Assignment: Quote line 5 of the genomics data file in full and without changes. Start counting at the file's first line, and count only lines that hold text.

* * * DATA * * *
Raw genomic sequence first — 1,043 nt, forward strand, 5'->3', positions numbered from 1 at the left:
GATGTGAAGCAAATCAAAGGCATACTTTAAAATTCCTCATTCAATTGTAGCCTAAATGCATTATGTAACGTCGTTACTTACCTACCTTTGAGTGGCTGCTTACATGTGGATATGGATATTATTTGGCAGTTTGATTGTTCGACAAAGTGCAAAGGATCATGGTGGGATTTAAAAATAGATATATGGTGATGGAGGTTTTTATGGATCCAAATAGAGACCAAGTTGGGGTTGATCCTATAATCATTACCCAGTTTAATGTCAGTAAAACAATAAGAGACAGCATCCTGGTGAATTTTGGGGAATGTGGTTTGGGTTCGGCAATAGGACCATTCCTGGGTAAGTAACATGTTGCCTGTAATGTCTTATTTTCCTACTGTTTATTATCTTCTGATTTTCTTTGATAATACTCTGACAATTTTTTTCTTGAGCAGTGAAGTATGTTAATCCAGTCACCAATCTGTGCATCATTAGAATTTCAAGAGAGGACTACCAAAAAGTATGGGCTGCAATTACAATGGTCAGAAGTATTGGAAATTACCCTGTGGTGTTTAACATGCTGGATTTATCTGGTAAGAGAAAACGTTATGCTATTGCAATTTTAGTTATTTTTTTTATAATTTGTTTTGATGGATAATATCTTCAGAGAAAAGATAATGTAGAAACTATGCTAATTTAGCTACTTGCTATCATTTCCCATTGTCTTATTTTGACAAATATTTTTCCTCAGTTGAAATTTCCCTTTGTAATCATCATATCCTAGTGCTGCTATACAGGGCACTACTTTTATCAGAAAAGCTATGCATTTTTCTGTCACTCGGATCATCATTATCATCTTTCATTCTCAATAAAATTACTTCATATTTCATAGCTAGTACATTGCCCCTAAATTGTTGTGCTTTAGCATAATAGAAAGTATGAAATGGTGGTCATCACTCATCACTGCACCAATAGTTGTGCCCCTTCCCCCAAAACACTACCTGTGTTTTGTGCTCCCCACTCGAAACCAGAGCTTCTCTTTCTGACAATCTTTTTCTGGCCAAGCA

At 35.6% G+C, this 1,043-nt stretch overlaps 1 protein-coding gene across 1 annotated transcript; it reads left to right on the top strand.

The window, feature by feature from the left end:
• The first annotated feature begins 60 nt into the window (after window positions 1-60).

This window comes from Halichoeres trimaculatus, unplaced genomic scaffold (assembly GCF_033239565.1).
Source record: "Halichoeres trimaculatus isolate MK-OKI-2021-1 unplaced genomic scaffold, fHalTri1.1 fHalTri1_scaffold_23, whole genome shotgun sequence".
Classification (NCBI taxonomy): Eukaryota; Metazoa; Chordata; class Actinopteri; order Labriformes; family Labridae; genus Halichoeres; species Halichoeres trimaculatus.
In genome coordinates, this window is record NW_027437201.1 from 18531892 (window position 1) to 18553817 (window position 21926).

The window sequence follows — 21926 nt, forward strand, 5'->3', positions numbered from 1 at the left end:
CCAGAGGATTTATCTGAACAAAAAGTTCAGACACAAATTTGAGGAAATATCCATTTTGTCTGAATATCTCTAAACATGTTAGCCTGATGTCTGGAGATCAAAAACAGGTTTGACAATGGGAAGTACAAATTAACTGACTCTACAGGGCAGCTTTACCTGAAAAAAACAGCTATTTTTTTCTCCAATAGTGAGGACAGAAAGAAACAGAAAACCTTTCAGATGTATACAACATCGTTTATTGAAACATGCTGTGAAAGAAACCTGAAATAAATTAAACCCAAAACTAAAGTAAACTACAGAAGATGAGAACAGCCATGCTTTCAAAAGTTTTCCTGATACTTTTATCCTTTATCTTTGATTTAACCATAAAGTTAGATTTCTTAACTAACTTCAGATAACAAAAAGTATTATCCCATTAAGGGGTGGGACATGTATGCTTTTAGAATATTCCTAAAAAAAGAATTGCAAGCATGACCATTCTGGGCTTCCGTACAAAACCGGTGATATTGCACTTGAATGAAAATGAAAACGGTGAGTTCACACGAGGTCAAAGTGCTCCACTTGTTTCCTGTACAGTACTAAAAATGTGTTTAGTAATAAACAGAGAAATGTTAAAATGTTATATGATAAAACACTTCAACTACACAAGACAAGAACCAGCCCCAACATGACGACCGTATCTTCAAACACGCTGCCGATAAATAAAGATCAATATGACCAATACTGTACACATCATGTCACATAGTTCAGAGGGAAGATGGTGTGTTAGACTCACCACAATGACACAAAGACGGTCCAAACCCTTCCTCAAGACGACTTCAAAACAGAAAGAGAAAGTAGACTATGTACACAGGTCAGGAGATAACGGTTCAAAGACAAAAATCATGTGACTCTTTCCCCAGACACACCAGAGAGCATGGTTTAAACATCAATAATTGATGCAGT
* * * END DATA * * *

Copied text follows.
• The first annotated feature begins 60 nt into the window (after window positions 1-60).